President Pranab Mukherjee on Tuesday night sent a strong message to Bangladesh, rocked by violence, counselling that political differences should be resolved through dialogue and communal peace and harmony maintained.
Wrapping up his three-day state visit to Bangladesh -- his first foreign tour since assuming the highest office last August - Mukherjee said he has "conveyed to all our interlocutors (in Bangladesh) the need for an inclusive political process and maintenance of communal peace and harmony".
His remarks assume significance as Bangladesh has been buffeted by days of violence unleashed by activists of fundamentalist Jamaat-e-Islami protesting the trial of its top leaders on charges of war crimes during the 1971 liberation war and attacks on Hindus, their houses and temples in several parts of that country.
Jamaat activists have clashed with police and activists of Awami League and other secular cultural outfits, leaving more than 70 people dead since the fundamentalist party's vice president Delwar Hossain Sayedee was sentenced to death last Thursday by a war tribunal for genocide and crimes against humanity.
"We are hopeful that internal political differences can be resolved through dialogue and that the rights of all communities would be fully respected," Mukherjee said in a statement he read out to the media accompanying him on board the aircraft carrying him back from Dhaka to New Delhi.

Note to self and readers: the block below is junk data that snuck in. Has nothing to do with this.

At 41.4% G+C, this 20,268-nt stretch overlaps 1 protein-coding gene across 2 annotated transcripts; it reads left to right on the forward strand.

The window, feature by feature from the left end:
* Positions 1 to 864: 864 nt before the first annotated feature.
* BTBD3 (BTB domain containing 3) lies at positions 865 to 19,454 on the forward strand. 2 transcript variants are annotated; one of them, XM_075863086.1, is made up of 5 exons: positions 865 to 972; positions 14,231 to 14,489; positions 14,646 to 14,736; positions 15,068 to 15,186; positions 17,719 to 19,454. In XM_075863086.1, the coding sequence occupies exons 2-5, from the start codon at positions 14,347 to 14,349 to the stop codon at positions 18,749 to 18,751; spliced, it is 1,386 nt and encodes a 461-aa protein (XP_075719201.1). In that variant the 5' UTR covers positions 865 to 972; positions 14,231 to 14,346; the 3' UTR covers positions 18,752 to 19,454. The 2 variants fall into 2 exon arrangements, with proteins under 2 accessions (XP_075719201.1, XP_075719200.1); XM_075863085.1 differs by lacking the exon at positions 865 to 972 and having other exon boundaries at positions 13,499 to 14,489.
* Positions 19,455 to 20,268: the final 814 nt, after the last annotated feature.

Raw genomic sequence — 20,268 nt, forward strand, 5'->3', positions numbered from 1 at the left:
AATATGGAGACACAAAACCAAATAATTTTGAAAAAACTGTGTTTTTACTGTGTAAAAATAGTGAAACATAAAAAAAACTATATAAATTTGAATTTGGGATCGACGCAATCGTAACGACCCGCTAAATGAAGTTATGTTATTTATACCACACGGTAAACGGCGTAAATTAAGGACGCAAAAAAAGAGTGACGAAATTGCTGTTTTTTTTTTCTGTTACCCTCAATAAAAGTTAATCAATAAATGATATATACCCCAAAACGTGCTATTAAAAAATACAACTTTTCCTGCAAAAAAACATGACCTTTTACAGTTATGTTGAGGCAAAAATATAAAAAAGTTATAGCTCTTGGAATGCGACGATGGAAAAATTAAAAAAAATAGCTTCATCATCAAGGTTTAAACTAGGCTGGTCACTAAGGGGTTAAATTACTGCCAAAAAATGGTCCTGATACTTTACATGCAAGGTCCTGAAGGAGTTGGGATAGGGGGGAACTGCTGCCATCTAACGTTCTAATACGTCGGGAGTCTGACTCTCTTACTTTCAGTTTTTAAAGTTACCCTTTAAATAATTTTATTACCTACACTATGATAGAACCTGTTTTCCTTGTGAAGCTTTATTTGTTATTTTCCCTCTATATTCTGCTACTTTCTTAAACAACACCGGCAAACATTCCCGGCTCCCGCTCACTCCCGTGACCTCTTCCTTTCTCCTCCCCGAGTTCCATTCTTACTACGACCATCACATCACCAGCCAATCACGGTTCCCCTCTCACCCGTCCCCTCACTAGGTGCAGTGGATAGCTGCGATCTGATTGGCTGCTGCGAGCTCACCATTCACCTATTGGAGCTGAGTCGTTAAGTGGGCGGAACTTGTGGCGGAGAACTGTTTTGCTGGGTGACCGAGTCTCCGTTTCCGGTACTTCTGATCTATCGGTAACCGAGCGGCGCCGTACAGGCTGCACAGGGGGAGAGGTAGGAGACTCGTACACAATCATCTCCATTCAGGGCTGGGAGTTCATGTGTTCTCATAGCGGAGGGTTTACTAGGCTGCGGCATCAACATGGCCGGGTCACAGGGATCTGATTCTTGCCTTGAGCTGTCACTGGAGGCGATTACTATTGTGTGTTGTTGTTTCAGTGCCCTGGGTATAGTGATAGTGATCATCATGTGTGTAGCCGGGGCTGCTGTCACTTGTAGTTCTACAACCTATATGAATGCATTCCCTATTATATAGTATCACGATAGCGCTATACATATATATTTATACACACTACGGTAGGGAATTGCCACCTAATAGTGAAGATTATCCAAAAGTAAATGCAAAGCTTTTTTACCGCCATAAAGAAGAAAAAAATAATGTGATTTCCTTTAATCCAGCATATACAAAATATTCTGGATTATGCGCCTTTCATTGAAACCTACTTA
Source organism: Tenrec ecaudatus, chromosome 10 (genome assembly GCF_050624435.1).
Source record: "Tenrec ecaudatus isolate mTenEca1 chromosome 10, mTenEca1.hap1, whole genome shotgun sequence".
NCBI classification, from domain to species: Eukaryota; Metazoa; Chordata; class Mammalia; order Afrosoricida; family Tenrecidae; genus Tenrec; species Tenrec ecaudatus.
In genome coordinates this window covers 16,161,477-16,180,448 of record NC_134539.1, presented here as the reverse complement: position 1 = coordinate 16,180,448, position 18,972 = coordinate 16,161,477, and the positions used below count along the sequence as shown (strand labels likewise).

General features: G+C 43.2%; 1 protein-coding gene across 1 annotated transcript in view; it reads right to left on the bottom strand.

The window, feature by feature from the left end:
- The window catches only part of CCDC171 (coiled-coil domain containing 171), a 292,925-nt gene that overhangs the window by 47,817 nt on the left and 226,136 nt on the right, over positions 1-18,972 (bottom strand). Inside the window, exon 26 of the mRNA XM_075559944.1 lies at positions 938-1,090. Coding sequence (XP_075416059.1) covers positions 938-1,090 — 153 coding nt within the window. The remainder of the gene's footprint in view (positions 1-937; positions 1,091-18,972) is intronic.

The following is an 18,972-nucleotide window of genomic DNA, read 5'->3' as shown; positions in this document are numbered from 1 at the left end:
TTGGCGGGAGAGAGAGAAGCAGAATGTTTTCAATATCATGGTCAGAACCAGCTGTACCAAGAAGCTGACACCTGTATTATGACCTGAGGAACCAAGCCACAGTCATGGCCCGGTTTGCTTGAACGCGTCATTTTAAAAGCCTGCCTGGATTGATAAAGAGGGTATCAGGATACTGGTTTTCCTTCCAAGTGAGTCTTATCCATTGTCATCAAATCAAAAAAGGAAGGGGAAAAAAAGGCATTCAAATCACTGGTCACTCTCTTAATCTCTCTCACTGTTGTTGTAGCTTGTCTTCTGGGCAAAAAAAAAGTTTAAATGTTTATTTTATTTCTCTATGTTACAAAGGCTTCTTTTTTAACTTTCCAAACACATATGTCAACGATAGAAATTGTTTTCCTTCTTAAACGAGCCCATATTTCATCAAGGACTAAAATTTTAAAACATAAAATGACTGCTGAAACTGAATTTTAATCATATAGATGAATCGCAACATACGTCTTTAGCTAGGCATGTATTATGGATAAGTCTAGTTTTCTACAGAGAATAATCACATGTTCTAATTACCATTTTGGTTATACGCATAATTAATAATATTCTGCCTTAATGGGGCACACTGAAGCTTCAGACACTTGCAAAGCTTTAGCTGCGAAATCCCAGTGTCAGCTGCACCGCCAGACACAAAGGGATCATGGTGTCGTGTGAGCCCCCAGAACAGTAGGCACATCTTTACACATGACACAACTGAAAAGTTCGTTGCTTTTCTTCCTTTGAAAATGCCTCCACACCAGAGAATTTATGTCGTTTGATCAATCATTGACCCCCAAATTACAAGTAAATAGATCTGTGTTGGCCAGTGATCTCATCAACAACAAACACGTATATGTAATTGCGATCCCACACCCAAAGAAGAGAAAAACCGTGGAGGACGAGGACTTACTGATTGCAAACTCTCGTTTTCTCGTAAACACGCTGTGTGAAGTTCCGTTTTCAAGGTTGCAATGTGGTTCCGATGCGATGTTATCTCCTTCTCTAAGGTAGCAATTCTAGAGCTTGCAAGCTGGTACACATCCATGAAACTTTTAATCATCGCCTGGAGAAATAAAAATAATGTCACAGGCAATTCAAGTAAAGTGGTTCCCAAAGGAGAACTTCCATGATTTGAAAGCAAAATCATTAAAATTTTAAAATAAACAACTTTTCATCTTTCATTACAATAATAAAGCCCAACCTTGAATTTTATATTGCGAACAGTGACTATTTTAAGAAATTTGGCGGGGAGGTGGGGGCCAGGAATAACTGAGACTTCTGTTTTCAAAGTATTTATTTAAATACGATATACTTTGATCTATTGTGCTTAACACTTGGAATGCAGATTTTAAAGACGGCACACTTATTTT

During his stay in Dhaka, he had meetings with a cross-section of Bangladesh leadership including Prime Minister and Awami League chief Sheikh Hasina and Jatiya Party chief H M Ershad.
However, top Opposition leader and Bangladesh Nationalist Party Chairperson Khaleda Zia, an ally of Jamaat, cancelled her meeting with Mukherjee, leaving a sour note to the President's visit.
Asked to comment on Zia's action, Mukherjee said "the (Indian) Foreign Secretary has already briefed you on that".
Foreign Secretary Ranjan Mathai had Monday said that the President was looking forward to meeting Zia who expressed inability to make it.
Mukherjee said "a democratic secular and progressive Bangladesh is clearly in India's interest".
He said during his talks with Bangladesh leaders he "underlined our commitment to resolving all outstanding issues in our bilateral relations" including arriving at a Teesta river water-sharing and implementing the agreement for demarcation of land boundary.
While BJP has opposed the land boundary agreement, Trinamool Congress chief Mamata Banerjee has come in the way of the Teesta accord.
However, the President said the presence of four parliamentarians of CPI(M), BJP, Trinamool Congress and Congress in his delegation to Bangladesh visit "is reflective of the broad-based support in India, cutting across party lines, to developing strong and friendly relations with Bangladesh".
Asked if he was worried over the escalating violence in Bangladesh, Mukherjee said "it is basically their internal political issues to be resolved by the political parties concerned".
"In a multi-party democracy, it is but natural that there will be divergence of opinions but they need to be resolved in a way that is acceptable to all parties", he said.
The President said he was "fully satisfied" by his visit to Bangladesh which was "very fruitful and productive".
“My visit has served to reinforce the special importance that the government and people of India attach to developing the best possible relations with an important and large neighbour like Bangladesh", he said.
He said he assured the government of Bangladesh that India "will be a willing, long-term development partner".